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Blog : Our “Flip Flop” Temperatures

By head weather analyst Philip Duncan

The spring flip flop of temperatures has begun already with temperatures much lower on Thursday last week around the country thanks to a cold front and a southerly change – but if you hate the return to colder weather then you’ll be enjoying the weekend warmth!

A ridge of high pressure over the North Island and a large area of low pressure in the Southern Ocean will create a ‘squeeze zone’ over the South Island – that squeeze zone, created by the sharp drop in air pressure between the high and the low, will bring strong nor’westers to the South Island and the lower part of the North Island by Sunday and into early next week.

Those strong winds will, of course, bring a return to higher temperatures – probably between 20 and 25 degrees from Otago to north Canterbury. In the North Island temperatures are likely to be around the upper teens and possibly early 20s (in the east) on Sunday.

Writing about wind directions makes me wish New Zealand’s Islands had been given better names than “North” Island and “South” Island. For example, it can be so confusing talking about northerlies over southern parts of the South Island or northerlies over eastern parts of the North Island! Throw in the Southern Ocean or places like Southland and Northland and suddenly we’re bombarded with north and south directions!! Can be quite mind-numbing to listen to or read!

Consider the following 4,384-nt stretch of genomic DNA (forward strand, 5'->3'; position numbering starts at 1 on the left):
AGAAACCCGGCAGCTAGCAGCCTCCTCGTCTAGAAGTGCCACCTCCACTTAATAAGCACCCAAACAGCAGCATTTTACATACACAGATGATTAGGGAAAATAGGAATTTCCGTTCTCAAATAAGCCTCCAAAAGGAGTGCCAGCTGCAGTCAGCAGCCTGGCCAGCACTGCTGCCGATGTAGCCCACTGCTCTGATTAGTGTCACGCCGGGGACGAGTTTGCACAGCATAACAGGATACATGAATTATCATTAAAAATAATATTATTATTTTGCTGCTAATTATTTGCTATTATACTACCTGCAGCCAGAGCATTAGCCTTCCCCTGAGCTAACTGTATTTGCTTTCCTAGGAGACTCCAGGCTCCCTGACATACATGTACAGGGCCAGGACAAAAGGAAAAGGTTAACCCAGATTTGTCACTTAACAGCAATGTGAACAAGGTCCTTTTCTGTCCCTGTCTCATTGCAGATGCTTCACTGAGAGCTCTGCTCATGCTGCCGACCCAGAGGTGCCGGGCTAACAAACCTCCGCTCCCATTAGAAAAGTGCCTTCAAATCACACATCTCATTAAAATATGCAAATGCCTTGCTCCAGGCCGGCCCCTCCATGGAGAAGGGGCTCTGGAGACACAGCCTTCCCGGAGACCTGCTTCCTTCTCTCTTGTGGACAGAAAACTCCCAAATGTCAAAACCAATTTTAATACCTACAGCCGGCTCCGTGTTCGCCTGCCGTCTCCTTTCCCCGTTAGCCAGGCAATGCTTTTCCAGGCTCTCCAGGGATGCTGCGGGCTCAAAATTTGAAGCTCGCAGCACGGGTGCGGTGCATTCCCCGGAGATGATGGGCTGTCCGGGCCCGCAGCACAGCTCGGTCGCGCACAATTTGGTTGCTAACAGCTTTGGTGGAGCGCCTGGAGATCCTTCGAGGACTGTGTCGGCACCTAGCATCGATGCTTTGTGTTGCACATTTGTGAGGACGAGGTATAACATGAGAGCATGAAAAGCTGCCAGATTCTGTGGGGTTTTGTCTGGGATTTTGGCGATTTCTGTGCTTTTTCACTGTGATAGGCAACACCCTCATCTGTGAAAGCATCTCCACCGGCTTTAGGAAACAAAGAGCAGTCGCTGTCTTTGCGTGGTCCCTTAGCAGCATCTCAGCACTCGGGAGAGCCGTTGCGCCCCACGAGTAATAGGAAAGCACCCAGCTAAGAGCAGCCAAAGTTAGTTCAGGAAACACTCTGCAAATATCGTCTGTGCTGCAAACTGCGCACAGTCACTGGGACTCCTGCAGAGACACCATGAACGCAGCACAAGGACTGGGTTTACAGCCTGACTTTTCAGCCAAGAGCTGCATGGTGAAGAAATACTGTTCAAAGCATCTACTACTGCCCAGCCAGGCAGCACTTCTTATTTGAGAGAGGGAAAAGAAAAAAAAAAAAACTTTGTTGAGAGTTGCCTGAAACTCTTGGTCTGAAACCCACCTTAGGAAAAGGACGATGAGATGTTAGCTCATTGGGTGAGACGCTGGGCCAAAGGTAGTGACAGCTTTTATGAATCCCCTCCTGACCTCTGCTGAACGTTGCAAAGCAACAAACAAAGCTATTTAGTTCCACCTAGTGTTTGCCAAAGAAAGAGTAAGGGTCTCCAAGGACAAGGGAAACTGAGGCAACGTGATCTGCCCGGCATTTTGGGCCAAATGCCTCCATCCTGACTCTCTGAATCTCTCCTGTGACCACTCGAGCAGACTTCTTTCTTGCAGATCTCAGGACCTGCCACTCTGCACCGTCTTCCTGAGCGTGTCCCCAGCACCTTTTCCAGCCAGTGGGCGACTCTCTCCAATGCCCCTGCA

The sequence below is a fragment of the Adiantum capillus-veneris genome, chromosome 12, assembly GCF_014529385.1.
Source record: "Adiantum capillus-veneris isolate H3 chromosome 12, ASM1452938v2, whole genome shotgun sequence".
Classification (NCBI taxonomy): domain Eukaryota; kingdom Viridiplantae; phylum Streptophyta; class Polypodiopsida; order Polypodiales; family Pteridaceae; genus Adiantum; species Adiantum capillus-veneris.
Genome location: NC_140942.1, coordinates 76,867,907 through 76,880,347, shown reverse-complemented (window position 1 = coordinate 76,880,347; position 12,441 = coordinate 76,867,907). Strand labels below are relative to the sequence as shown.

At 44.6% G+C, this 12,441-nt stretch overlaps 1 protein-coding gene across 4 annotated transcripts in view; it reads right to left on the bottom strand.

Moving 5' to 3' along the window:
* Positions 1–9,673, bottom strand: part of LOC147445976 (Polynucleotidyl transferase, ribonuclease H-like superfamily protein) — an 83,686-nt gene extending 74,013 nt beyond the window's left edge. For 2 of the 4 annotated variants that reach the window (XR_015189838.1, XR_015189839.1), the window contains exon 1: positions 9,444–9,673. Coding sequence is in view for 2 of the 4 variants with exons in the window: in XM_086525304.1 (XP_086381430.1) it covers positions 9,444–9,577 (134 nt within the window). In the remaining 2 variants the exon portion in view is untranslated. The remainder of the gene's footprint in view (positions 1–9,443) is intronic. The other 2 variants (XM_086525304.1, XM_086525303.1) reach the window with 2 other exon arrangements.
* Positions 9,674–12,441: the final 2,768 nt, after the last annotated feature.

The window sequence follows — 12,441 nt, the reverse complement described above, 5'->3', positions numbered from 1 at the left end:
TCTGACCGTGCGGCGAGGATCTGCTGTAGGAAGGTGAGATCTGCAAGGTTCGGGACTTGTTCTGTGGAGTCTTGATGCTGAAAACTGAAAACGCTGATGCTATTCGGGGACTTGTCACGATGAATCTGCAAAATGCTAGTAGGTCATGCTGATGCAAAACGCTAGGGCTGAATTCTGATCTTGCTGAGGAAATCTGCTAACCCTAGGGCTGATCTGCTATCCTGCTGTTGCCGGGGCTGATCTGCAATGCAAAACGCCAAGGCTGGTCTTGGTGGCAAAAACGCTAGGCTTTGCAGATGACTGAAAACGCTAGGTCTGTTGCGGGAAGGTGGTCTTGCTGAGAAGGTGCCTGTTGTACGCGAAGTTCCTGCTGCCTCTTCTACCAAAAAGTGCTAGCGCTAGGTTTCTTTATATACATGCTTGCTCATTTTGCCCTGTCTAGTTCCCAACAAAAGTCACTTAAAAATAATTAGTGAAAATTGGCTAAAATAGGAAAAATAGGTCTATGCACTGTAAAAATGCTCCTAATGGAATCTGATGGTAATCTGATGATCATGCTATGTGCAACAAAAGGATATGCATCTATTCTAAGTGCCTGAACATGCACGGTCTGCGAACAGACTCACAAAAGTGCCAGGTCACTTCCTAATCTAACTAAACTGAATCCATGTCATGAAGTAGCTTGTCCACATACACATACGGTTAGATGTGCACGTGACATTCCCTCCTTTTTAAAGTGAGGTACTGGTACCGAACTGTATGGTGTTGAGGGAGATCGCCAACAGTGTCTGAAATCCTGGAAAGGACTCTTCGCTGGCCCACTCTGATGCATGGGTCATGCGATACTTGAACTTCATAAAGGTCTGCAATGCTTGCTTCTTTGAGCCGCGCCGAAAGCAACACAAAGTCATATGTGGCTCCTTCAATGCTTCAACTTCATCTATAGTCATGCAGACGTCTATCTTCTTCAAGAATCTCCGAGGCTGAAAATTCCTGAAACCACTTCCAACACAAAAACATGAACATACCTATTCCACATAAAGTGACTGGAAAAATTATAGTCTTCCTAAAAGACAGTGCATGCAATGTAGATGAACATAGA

The most settled weather this weekend will be over northern New Zealand – especially Sunday from Auckland northwards.  It now appears that Aucklanders will have their first 100% dry weekend in 3 and a half months.

Remember to check our special Rain Tracker – this is something we’re trialling so your comments would be appreciated. The Rain Tracker basically gives you a better opportunity to plan your day outdoors by letting you know where the rain clouds or showers lie across New Zealand.  We check the latest rain radar images every 7 minutes and write a brief report for you every hour or so explaining where the rain or showers are falling and where potential precipitation is possible.

Might be helpful if you’re planning on going to the beach, hanging out the washing – or simply wanting a day outside, because we all know that a forecast for “showers” could mean either one or two tiny showers that you hardly notice – or a day indoors!

Every Monday, Wednesday and Friday Philip Duncan writes a weather blog exclusively for  To read his other blogs, just click here.


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